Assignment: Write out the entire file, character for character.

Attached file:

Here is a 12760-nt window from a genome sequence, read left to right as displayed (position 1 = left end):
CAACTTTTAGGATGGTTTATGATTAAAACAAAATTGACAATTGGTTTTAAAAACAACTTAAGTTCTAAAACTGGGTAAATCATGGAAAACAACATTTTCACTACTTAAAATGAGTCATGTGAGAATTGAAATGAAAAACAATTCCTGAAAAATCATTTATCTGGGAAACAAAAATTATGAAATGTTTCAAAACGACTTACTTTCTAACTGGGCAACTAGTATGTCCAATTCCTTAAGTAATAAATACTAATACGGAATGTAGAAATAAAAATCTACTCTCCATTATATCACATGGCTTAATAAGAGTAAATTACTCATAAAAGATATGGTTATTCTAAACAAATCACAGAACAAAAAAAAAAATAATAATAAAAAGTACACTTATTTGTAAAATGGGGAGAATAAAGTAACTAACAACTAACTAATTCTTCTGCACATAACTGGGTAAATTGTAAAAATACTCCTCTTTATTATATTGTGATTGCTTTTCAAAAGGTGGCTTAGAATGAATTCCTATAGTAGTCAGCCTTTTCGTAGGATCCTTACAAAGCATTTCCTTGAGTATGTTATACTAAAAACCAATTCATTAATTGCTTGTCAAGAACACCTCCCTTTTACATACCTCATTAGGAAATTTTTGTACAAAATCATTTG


Here is a 12760-nt window from a genome sequence, read left to right as displayed (position 1 = left end):
CAACTTTTAGGATGGTTTATGATTAAAACAAAATTGACAATTGGTTTTAAAAACAACTTAAGTTCTAAAACTGGGTAAATCATGGAAAACAACATTTTCACTACTTAAAATGAGTCATGTGAGAATTGAAATGAAAAACAATTCCTGAAAAATCATTTATCTGGGAAACAAAAATTATGAAATGTTTCAAAACGACTTACTTTCTAACTGGGCAACTAGTATGTCCAATTCCTTAAGTAATAAATACTAATACGGAATGTAGAAATAAAAATCTACTCTCCATTATATCACATGGCTTAATAAGAGTAAATTACTCATAAAAGATATGGTTATTCTAAACAAATCACAGAACAAAAAAAAAAATAATAATAAAAAGTACACTTATTTGTAAAATGGGGAGAATAAAGTAACTAACAACTAACTAATTCTTCTGCACATAACTGGGTAAATTGTAAAAATACTCCTCTTTATTATATTGTGATTGCTTTTCAAAAGGTGGCTTAGAATGAATTCCTATAGTAGTCAGCCTTTTCGTAGGATCCTTACAAAGCATTTCCTTGAGTATGTTATACTAAAAACCAATTCATTAATTGCTTGTCAAGAACACCTCCCTTTTACATACCTCATTAGGAAATTTTTGTACAAAATCATTTG